Residential Building Materials Prices Climbed in March
A closer look into the Bureau of Labor Statistics (BLS) March Producer Price Index (PPI), with a focus on residential building materials and additional analysis provided by the National Association of Home Builders (NAHB), reveals that the price of building materials used in residential construction rose 0.3% in March (not seasonally adjusted). After declining in the last four months of 2022, the index has increased three months in a row—by a total of 1.6%—but has been relatively stable over the past year overall.
The prices of goods inputs to residential construction, including energy, gained 0.1% during the month of March, as a 6.4% decrease in energy prices offset increases in other product categories.
Here is a breakdown by product:
- The PPI for softwood lumber (seasonally adjusted) fell 4.0% in March, marking its eighth consecutive monthly decline. Since reaching its peak in March 2022, the index has fallen by 52.5% and is now just 11.5% above the January 2020 level.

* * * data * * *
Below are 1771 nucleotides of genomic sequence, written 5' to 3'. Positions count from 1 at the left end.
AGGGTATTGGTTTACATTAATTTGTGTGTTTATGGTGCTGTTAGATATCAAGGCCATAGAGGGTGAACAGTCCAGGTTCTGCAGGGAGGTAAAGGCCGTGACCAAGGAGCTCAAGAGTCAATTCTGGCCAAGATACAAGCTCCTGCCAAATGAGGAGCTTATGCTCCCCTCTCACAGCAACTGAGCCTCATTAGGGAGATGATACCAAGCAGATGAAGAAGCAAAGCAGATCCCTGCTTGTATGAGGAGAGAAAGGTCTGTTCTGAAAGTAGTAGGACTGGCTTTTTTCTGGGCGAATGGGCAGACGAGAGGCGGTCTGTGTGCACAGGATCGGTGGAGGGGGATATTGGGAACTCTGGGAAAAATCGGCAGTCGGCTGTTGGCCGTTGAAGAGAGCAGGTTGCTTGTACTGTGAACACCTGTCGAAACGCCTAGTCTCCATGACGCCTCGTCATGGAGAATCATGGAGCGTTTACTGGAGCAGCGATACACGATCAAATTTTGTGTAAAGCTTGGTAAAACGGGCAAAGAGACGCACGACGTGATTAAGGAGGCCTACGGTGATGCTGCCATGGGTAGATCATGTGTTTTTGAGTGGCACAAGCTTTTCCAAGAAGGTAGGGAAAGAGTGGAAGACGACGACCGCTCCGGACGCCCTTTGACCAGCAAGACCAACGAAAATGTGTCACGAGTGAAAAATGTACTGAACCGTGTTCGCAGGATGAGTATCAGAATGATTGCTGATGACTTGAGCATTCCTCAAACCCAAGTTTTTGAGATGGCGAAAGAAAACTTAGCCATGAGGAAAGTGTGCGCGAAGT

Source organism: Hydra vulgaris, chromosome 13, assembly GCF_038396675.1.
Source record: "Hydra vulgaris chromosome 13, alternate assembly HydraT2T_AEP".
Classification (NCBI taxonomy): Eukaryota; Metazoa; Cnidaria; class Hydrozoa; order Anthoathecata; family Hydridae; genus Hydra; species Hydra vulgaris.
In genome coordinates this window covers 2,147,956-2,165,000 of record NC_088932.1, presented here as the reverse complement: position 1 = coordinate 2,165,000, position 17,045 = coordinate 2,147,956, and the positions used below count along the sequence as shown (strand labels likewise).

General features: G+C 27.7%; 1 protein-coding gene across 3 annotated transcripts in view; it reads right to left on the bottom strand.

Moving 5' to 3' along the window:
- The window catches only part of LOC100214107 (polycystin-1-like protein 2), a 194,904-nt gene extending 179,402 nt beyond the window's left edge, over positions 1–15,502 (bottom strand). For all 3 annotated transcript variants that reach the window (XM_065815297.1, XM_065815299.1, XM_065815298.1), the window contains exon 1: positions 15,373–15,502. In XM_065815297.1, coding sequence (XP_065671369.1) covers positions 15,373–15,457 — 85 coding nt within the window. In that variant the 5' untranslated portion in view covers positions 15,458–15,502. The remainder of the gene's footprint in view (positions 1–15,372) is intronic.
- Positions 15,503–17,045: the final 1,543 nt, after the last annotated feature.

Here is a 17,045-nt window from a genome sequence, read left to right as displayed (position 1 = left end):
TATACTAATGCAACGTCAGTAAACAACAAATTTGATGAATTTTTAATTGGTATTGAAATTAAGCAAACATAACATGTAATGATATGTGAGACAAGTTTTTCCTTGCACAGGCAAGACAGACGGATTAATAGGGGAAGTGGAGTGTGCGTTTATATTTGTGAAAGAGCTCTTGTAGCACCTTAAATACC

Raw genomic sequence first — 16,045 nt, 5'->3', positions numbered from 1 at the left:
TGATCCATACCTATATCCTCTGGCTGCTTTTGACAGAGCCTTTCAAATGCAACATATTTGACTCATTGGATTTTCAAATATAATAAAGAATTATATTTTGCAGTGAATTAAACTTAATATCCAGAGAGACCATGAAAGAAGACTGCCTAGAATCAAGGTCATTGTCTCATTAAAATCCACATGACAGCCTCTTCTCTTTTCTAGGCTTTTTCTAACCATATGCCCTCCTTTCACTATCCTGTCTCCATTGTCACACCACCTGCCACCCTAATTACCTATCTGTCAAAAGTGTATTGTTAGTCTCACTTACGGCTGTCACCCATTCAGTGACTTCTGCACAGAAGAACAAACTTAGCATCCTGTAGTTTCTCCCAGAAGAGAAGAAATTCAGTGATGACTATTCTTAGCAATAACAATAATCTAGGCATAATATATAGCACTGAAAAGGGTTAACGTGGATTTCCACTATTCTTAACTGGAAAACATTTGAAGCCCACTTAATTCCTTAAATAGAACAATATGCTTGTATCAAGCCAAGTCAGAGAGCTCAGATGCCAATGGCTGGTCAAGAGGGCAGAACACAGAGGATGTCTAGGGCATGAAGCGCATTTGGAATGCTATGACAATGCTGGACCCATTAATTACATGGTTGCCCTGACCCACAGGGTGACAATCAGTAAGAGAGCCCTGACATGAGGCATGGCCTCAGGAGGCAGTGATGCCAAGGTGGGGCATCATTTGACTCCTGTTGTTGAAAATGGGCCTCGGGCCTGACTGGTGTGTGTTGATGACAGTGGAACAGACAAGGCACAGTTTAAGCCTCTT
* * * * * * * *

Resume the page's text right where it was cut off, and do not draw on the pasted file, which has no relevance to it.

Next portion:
- An acute shortage of distribution transformers remains ongoing: The PPI for power and distribution transformers increased 2.0% in March. Over the past two years, prices have rocketed 63.9% higher, with declines only recorded in just two months over the time period.
- The price of ready-mix concrete (RMC) continues to increase, gaining 0.7% in March after increasing 0.9% in January and 0.6% in February. Year-over-year, RMC prices have increased 13.1% and are up 24.2% since January 2021.
- The PPI for gypsum building materials declined 0.1% in March after increasing 0.4% in February. Gypsum building materials prices are 11.8% higher than a year ago, but they began to stabilize in September 2022. In the past 6 months, prices have been stable—up just 0.2%.
- Steel mill product prices increased 1.2% in March after posting a 2.5% gain in February. This was the second monthly price increase since May 2022. Nonetheless, the prices of steel mill products have dropped 25.2% since May 2022 and are down 15.1% year-over-year.
The PPI for service inputs to residential construction declined 0.8% in March, following a 0.6% decrease in February. Year-over-year, prices for services have dropped 15.2% but remain 23.2% higher than the pre-pandemic level at the start of 2020.
FEA compiles the Wood Markets News from various 3rd party sources to provide readers with the latest news impacting forest product markets. Opinions or views expressed in these articles do not necessarily represent those of FEA.